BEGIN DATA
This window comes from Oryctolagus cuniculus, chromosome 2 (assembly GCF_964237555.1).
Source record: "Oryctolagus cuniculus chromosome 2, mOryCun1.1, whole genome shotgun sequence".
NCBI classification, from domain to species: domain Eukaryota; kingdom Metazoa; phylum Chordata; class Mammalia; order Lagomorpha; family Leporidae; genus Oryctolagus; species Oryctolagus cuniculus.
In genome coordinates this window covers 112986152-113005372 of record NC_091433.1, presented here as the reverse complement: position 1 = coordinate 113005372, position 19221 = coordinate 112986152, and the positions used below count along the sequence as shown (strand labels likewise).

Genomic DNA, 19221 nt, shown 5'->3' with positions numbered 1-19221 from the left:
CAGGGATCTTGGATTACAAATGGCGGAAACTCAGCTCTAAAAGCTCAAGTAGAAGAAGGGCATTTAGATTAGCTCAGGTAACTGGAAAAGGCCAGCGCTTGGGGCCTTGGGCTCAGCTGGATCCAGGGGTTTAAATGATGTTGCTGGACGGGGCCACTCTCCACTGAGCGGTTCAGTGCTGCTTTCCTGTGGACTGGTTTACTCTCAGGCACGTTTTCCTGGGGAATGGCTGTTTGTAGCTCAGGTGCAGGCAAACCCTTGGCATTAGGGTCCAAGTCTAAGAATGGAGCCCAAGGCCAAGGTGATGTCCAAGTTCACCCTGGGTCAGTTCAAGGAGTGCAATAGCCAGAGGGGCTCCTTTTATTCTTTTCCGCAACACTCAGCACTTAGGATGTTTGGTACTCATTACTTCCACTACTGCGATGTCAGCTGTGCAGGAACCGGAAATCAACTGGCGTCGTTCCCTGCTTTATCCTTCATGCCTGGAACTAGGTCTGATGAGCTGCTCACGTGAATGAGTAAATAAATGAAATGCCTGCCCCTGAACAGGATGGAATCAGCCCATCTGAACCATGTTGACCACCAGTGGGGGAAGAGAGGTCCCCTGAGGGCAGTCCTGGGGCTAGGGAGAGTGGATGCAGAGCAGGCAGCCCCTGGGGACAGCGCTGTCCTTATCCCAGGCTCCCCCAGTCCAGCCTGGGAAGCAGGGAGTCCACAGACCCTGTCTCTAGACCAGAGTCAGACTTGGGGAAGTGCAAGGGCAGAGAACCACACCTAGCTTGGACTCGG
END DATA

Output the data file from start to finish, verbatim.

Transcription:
This window comes from Oryctolagus cuniculus, chromosome 2 (assembly GCF_964237555.1).
Source record: "Oryctolagus cuniculus chromosome 2, mOryCun1.1, whole genome shotgun sequence".
NCBI classification, from domain to species: domain Eukaryota; kingdom Metazoa; phylum Chordata; class Mammalia; order Lagomorpha; family Leporidae; genus Oryctolagus; species Oryctolagus cuniculus.
In genome coordinates this window covers 112986152-113005372 of record NC_091433.1, presented here as the reverse complement: position 1 = coordinate 113005372, position 19221 = coordinate 112986152, and the positions used below count along the sequence as shown (strand labels likewise).

Genomic DNA, 19221 nt, shown 5'->3' with positions numbered 1-19221 from the left:
CAGGGATCTTGGATTACAAATGGCGGAAACTCAGCTCTAAAAGCTCAAGTAGAAGAAGGGCATTTAGATTAGCTCAGGTAACTGGAAAAGGCCAGCGCTTGGGGCCTTGGGCTCAGCTGGATCCAGGGGTTTAAATGATGTTGCTGGACGGGGCCACTCTCCACTGAGCGGTTCAGTGCTGCTTTCCTGTGGACTGGTTTACTCTCAGGCACGTTTTCCTGGGGAATGGCTGTTTGTAGCTCAGGTGCAGGCAAACCCTTGGCATTAGGGTCCAAGTCTAAGAATGGAGCCCAAGGCCAAGGTGATGTCCAAGTTCACCCTGGGTCAGTTCAAGGAGTGCAATAGCCAGAGGGGCTCCTTTTATTCTTTTCCGCAACACTCAGCACTTAGGATGTTTGGTACTCATTACTTCCACTACTGCGATGTCAGCTGTGCAGGAACCGGAAATCAACTGGCGTCGTTCCCTGCTTTATCCTTCATGCCTGGAACTAGGTCTGATGAGCTGCTCACGTGAATGAGTAAATAAATGAAATGCCTGCCCCTGAACAGGATGGAATCAGCCCATCTGAACCATGTTGACCACCAGTGGGGGAAGAGAGGTCCCCTGAGGGCAGTCCTGGGGCTAGGGAGAGTGGATGCAGAGCAGGCAGCCCCTGGGGACAGCGCTGTCCTTATCCCAGGCTCCCCCAGTCCAGCCTGGGAAGCAGGGAGTCCACAGACCCTGTCTCTAGACCAGAGTCAGACTTGGGGAAGTGCAAGGGCAGAGAACCACACCTAGCTTGGACTCGG